This is Jersey. We like to do things — just about everything — over the top.Yes, a wedding comes just once in a lifetime, we hope. But if you pull out all the stops, you could end up paying for that special day for years to come. Instead, do it the money-smart way. Here are some suggestions for reducing wedding costs.
The guest list: Most venues charge a per-guest rate, so every name on your list means a larger expense. And it’s not just the per-guest fee. Every additional table means another centerpiece, and additional party favors. Think carefully about whom you invite. Will they still be in your life when you celebrate your 10th anniversary? Your 25th? Consider eliminating distant relatives, colleagues, children and the “plus one” for your single guests.
The time: Do you need to get married on a Saturday night? Sure, Saturday nights may be convenient for your guests, but they’re also the most expensive. Less desirable days are also times you’ll find even the hottest wedding locales empty, and that means a cheaper rate. Even daytime weddings on Saturdays and Sundays can save thousands of dollars. Also think about the time of year. October, November and April are generally less popular, so you may find cheaper services all around.
The venue: Get creative and forget the traditional wedding hall. Go for an alternative site, such as a friend’s beautiful home, a local park or a place that means something to you and your spouse-to-be. You also can save by saying your vows at the same location as the reception, which eliminates chapel fees and the cost for limos to take the bridal party from the ceremony to the reception.
The invitations: Think about making your own invitations. Stationery stores sell beautiful, high-quality paper and cards for a fraction of the price of a printer. If you do go for a professional job, skip the engraving. Either way, save on postage by choosing smaller or more lightweight designs. And rather than paying for reply cards and postage, ask guests to respond via e-mail or phone.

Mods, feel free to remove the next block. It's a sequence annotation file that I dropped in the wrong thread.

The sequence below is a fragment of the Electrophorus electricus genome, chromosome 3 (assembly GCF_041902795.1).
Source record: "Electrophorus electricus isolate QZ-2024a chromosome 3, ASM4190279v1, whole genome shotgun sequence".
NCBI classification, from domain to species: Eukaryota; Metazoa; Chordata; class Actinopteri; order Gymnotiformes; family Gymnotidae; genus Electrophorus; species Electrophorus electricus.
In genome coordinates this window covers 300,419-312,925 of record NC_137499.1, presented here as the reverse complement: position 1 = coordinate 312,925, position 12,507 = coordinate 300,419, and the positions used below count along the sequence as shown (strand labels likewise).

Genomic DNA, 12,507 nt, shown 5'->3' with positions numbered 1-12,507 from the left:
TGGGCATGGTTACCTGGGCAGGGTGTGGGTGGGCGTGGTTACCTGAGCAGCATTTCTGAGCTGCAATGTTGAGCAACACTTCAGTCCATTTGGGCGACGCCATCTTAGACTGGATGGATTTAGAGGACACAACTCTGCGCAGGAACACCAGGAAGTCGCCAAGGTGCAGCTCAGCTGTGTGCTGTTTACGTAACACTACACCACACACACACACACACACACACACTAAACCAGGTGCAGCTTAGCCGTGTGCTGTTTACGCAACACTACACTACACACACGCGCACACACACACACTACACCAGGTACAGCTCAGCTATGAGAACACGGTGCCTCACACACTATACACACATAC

The bridal party: The bigger the bridal party, the larger the costs. You’ll have to buy more flowers and more thank-you gifts and pay for a larger rehearsal dinner. Instead, ask close friends to do readings at your ceremony or say a few words at the reception.
The apparel: Before you buy a designer gown, look for sample sales and check online for individual sales. (That woman who just got divorced may sell her designer dress for a song.)You may need to pay a cleaning bill, but the overall cost will probably be far less than a new dress. Or, cheaper yet, consider a rental.
The music/photography/cake: Ask a friend to create an iPod playlist, man the camera or bake a killer wedding cake. If you don’t have friends with such talents, call local colleges or trade schools. A young string quartet, a budding photographer or cooking student might do the trick. If you hire a pro photographer, negotiate a price to get all of the shots on a CD, and make the albums yourself for a fraction of the cost. You’ll get all the fun outtakes, too.
The flowers: Consider silk flowers, but if you want fresh, try wholesale warehouses or a farmers market and choose flowers that are in season. For the arranging, find trade school students who want a side job. Also consider designs that can double in your ceremony location and at the reception. If your ceremony or reception location will be used by another couple on the same day, you may be able to share the costs.